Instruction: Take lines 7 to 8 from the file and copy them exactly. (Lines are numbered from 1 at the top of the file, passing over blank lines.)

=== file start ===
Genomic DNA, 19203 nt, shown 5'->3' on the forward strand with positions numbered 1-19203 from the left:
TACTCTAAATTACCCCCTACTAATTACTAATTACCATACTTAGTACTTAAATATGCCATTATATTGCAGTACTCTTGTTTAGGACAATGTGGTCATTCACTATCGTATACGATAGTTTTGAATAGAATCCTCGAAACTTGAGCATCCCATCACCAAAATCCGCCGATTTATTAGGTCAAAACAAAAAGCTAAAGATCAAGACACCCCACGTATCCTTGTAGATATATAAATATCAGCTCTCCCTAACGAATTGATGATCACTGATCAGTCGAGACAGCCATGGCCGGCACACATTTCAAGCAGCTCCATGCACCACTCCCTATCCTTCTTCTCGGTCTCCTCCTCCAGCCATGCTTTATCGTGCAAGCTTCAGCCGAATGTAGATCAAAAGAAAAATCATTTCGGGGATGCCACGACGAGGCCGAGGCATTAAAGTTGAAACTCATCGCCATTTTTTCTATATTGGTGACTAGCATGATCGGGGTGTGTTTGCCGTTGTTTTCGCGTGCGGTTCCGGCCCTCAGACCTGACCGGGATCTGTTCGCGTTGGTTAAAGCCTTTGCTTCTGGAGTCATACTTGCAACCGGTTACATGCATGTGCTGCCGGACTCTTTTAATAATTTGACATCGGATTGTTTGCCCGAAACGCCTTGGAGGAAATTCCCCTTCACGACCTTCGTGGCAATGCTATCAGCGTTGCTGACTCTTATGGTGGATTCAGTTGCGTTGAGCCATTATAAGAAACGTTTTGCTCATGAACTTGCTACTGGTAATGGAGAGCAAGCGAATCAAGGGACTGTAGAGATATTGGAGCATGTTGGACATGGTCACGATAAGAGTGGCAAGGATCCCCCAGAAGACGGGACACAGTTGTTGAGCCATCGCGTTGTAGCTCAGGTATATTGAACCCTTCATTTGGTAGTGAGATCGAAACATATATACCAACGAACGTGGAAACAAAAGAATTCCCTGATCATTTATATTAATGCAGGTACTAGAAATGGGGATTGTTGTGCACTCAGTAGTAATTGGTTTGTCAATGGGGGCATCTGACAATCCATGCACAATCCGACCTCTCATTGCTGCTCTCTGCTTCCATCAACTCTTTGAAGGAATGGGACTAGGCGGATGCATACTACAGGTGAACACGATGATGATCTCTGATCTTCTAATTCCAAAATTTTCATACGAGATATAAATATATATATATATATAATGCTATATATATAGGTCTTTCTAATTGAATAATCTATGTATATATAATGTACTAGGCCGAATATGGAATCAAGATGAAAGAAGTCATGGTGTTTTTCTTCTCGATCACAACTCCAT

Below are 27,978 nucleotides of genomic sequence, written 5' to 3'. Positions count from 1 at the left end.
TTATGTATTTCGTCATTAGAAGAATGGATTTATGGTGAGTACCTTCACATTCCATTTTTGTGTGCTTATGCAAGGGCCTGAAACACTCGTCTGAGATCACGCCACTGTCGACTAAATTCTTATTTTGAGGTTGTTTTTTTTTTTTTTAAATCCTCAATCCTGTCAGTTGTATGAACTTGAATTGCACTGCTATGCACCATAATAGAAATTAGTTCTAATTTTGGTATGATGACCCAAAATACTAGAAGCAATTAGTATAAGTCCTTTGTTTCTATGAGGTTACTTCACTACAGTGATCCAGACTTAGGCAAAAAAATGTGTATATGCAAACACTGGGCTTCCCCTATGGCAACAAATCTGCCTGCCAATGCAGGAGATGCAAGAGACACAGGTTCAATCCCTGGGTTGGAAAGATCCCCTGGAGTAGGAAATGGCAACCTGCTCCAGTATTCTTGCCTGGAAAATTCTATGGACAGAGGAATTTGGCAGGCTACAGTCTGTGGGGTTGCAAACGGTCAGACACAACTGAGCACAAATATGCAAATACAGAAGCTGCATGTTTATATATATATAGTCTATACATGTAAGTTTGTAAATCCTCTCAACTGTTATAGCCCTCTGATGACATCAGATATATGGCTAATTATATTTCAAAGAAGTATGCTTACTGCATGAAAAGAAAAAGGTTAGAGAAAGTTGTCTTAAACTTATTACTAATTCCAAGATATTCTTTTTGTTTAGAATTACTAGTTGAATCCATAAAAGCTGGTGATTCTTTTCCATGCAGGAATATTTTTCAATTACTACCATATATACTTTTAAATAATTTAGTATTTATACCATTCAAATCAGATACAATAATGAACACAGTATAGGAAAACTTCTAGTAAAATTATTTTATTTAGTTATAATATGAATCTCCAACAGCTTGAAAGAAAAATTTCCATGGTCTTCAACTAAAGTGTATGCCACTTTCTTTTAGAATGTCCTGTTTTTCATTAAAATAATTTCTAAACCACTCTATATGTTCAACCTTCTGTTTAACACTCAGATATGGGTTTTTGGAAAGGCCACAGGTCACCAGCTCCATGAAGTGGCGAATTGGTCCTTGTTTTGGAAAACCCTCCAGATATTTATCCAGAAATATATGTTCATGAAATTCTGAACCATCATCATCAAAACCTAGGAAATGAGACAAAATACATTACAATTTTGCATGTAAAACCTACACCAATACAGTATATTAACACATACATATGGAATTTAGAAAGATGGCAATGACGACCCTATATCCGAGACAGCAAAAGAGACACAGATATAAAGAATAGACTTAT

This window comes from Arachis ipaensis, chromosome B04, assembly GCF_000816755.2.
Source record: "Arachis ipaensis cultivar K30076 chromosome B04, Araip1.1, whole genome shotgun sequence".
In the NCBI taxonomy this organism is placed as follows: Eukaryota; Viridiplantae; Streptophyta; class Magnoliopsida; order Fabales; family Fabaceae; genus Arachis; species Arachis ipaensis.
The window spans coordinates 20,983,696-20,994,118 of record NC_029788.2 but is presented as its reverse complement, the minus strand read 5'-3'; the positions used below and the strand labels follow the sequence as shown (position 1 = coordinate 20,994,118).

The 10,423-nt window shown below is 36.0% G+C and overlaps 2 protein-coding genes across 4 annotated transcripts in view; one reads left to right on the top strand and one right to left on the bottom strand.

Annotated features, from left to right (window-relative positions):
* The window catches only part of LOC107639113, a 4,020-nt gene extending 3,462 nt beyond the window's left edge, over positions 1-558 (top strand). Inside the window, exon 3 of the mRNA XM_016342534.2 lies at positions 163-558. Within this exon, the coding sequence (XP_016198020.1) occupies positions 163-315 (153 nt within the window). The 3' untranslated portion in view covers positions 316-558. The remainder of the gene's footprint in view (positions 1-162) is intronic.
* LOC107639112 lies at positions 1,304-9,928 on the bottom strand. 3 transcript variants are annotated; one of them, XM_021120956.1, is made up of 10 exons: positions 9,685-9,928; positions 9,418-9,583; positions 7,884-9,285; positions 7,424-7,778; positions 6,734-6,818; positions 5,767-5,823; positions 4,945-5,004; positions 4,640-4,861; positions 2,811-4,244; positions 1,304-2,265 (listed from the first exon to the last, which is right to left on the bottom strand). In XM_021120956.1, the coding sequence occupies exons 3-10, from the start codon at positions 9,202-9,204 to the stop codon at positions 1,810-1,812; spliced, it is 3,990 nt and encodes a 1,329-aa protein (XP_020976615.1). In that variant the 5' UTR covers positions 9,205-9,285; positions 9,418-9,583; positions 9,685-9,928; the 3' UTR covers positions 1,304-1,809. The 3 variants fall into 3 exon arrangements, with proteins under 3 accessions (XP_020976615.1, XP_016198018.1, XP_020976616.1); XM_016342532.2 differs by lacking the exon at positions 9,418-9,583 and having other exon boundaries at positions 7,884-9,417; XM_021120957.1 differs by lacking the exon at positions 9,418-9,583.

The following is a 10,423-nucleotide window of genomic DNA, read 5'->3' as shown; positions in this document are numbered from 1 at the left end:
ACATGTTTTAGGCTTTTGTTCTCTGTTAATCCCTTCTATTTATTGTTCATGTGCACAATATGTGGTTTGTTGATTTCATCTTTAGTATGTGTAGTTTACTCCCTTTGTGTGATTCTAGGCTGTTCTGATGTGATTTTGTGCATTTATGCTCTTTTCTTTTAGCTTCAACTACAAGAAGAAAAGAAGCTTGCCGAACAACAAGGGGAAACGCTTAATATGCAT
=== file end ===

In the NCBI taxonomy this organism is placed as follows: Eukaryota; Viridiplantae; Streptophyta; class Magnoliopsida; order Fabales; family Fabaceae; genus Arachis; species Arachis ipaensis.
The window spans coordinates 20,983,696-20,994,118 of record NC_029788.2 but is presented as its reverse complement, the minus strand read 5'-3'; the positions used below and the strand labels follow the sequence as shown (position 1 = coordinate 20,994,118).